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Annelies Rom

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We Need To Talk About Eprom

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We Need To Talk About Eprom

Last time Eprom spoke with UKF he debuted his SHADES album, a project with Alix Perez, but now, after ten years, he’s going solo again. His Syntheism LP was released on the 9th of June. On this album he’s choosing a more experimental approach, and he worked on a full visual live show accompanying the LP.

Want to know what to expect from the album? A blend of electronica, dubstep, halftime, drum & bass, techno, acid house, and hip-hop. As a real innovator, Eprom experiments with all kinds of techniques, palettes, and aesthetics, and this has translated well on Syntheism. The album gives you a look into a utopian world, reimagining the rave scene as we know it today. We talked with the artist and talked about the album, his creative process, and the story behind it. 

First things first, congratulations on your release! It’s your first album in 10 years, so it must feel special.

Thank you. Yes, my first two albums back in 2012 and 2013 came quickly because at the time I had an idea of where I wanted to go, I wanted to transcend various genre conventions. After those two I kind of made a third album around 2013-2014, but I ended up scrapping it because I didn’t think it was good enough. I am a perfectionist about that stuff.  After that scrapped album my ideas ended up becoming a series of EPs over the next couple of years. I feel like with EPs, there is less pressure of having a cohesive hour long listening experience, it can be a specific statement, intent or aesthetic that you can get out in 20 minutes. And as well, I was touring all the time, so i didn’t have the time to sit down and write a whole album.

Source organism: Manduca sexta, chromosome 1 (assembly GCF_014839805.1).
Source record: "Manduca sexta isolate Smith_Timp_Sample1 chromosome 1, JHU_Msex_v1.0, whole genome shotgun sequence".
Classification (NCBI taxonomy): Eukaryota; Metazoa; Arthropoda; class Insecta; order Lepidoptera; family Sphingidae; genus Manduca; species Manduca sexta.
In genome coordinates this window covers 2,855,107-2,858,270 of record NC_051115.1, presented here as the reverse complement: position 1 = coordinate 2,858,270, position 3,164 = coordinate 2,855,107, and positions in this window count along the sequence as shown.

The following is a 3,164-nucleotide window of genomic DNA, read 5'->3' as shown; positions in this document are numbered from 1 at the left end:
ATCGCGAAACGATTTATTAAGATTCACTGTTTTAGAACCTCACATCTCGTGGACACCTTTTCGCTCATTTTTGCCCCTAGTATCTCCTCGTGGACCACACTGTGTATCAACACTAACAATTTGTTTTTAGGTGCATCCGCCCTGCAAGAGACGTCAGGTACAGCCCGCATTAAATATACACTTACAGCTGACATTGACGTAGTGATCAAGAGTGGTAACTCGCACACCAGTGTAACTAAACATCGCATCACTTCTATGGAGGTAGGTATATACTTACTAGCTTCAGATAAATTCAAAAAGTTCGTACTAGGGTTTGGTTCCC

This album came about because I had so much free time during lockdown. It also changed my perspective on what’s important musically. It gave me all this time and space in the studio, I didn’t have to chase club music or anything that would work well on the dancefloor, I could just experiment. That was very liberating for me. It’s been a long time coming to actually get it out because we put so much effort and energy into the visual component. We’ve been developing the world in which this album lives over the last two years. 

You said that lockdown changed your vision on music. How so?

Eprom: This album is kind of a reinvention, because it is very utopian. I was reading an old interview earlier and I described my sound as dystopian and I was like “You know what? It’s 2020, the world is going to shit and there is enough dystopia in the news already. I might as well present a way forward or a utopian vision”. And that is what this album is about. It’s a utopian vision on how we can reimagine raving and clubbing. 

When listening to the album, people can hear a lot of different genres…